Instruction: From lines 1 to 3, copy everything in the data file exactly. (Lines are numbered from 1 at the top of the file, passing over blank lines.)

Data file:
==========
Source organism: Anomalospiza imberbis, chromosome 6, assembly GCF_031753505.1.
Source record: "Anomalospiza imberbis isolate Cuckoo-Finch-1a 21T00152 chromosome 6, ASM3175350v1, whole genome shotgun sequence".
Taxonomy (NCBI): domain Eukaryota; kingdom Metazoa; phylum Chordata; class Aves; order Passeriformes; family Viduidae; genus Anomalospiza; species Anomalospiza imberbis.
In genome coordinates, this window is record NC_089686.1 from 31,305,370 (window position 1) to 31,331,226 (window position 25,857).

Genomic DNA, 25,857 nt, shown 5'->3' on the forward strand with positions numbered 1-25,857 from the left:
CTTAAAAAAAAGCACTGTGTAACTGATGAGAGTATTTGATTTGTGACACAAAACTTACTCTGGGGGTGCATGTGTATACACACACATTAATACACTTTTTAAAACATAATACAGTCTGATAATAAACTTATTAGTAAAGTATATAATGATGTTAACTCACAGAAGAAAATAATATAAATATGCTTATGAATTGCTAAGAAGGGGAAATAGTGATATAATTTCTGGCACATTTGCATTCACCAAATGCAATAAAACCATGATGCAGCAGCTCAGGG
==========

Source organism: Anomalospiza imberbis, chromosome 6, assembly GCF_031753505.1.
Source record: "Anomalospiza imberbis isolate Cuckoo-Finch-1a 21T00152 chromosome 6, ASM3175350v1, whole genome shotgun sequence".
Taxonomy (NCBI): domain Eukaryota; kingdom Metazoa; phylum Chordata; class Aves; order Passeriformes; family Viduidae; genus Anomalospiza; species Anomalospiza imberbis.